We have a natural bent to live like one of the two sons. We’re living by our own rules (jumping the fence) or we’re trying to work our way to God (making the fence higher). But there’s another way. Jesus invites you to live by grace.

Here’s how you can respond to His invitation:

R - Realize your need. Responding to Jesus’s invitation begins with humility and admitting you have a sin problem you can’t solve on your own. You can’t save yourself.

S - Say you’re sorry. Jesus calls you to repent from your sin. To repent means to “change direction.” It’s a change of heart that leads you to turn away from sin and towards God

V - Verbalize your trust. Jesus also calls you to believe. To believe is more than knowing all the facts. It’s putting your trust in who He is and what He has done for you.

P - Plunge your past. Baptism is a way of going public with your faith. It symbolizes the death and resurrection of Jesus that made it possible for you to come home to the Father.

Q: Do you tend to live more like the younger or the older brother? Explain.

Q: Where in your life do you need to repent and believe?


Spend time meditating on God’s grace. Consider the fact that grace is both free and costly. It’s freely given to you, but it was paid for with the precious blood of Christ. Pray for an understanding of His grace that changes the way you think and live.


Midway through this week, send a follow-up email to your group with some or all of the following:

  • Read Romans 6:1–14 and reflect on how Christ has brought you out of death and into life.
  • Ask the group to share any stories or lessons learned where they see God at work in their lives.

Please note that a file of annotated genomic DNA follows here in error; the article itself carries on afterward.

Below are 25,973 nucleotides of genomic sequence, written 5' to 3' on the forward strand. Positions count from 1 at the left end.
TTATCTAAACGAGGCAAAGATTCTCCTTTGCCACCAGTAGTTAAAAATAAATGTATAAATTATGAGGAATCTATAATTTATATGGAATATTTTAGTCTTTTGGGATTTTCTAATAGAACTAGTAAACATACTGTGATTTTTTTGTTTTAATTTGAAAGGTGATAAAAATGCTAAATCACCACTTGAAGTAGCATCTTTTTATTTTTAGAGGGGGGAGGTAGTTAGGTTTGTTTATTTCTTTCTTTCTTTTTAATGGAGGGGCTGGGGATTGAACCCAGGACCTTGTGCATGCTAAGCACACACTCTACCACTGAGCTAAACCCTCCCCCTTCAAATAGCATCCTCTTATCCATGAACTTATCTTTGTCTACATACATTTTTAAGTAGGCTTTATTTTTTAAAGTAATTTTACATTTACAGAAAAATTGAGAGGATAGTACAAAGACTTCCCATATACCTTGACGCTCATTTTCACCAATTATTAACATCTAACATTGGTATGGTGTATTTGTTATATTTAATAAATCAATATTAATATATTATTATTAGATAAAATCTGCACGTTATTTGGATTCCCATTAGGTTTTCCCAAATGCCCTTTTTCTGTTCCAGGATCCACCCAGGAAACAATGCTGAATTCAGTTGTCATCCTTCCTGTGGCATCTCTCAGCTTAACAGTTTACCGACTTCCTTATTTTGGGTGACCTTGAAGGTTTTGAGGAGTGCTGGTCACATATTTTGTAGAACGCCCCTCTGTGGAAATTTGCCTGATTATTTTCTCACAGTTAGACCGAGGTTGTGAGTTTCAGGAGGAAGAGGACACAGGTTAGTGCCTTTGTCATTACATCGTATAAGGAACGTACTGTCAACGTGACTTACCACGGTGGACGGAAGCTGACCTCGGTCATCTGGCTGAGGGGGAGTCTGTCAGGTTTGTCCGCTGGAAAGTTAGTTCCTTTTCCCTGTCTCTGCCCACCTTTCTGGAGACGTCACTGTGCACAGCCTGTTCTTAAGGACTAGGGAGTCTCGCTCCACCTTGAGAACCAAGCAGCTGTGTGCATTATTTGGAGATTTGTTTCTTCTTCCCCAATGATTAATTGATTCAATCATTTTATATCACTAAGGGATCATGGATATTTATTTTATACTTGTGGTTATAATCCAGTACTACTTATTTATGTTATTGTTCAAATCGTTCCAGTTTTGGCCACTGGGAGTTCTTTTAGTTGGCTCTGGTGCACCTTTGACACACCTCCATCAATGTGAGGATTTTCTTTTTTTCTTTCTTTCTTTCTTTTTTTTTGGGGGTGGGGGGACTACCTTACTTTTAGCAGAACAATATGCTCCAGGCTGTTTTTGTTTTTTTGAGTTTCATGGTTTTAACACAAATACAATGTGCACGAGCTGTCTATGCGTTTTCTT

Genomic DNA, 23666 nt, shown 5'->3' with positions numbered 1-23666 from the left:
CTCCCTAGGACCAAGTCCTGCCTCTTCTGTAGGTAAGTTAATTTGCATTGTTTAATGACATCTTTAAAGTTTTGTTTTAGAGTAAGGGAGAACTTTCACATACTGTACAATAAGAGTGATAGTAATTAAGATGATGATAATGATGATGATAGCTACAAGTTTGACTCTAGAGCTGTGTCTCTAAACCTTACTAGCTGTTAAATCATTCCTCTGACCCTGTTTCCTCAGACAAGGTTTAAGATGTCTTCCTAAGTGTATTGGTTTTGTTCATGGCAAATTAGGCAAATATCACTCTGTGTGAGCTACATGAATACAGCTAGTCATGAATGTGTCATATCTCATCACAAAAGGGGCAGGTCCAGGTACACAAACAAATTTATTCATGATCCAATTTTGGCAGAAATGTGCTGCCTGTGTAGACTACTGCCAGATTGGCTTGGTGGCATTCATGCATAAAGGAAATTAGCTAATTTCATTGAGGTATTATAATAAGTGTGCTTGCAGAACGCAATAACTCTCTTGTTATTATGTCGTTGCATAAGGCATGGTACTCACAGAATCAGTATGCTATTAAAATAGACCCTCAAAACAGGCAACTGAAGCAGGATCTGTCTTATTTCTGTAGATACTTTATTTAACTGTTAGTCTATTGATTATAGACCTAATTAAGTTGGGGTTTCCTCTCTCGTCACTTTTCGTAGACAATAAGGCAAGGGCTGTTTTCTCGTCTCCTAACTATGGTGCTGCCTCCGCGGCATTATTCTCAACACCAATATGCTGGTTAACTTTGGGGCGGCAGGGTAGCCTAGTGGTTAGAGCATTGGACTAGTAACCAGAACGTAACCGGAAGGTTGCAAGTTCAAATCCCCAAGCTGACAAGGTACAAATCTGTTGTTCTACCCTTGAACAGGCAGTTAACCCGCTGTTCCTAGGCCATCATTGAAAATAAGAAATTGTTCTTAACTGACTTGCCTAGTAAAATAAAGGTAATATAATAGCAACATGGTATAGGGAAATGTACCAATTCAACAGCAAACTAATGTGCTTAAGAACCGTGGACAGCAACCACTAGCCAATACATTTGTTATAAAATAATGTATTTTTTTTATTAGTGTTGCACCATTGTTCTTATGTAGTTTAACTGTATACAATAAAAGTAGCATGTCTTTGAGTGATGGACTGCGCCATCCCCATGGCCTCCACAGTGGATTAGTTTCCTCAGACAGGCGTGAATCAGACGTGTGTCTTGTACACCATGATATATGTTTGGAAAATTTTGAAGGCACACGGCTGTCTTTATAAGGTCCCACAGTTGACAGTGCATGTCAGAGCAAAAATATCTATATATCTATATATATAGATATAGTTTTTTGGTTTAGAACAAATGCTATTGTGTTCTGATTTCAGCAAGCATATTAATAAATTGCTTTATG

Tax Collectors

Tax collectors were lumped together with sinners because they “were among those who were ostracized because their work was considered dishonest or immoral. They were also considered to be instruments of the Roman imperial power.”1

The Younger Son’s Request

“The younger son insults his father with this request. The Mosaic regulations discuss distributing inheritance only after a person’s death (Num. 27:8–11; 36:7–9), and later Jewish writings explicitly discourage any such discussion before a person’s death.”2 Esssentially, the younger son was telling his father, “I wish you were dead.”

Using God

We must be aware of our sinful tendency to use God for our own selfish means. Tim Keller says “you can rebel against God and be alienated from him either by breaking his rules or by keeping all of them diligently. It's a shocking message: Careful obedience to God's law may serve as a strategy for rebelling against God.”3

Download PDF

1. Walter L. Liefeld and David W. Pao, “Luke,” in The Expositor’s Bible Commentary: Luke–Acts (Revised Edition), ed. Tremper Longman III and David E. Garland, vol. 10 (Grand Rapids, MI: Zondervan, 2007), 250.
2. D. A. Carson, “The Gospels and Acts,” in NIV Zondervan Study Bible: Built on the Truth of Scripture and Centered on the Gospel Message, ed. D. A. Carson (Grand Rapids, MI: Zondervan, 2015), 2109.
3. Timothy Keller, Prodigal God: Recovering the Heart of the Christian Faith (London: Hodder & Stoughton, 2009), Amazon Kindle.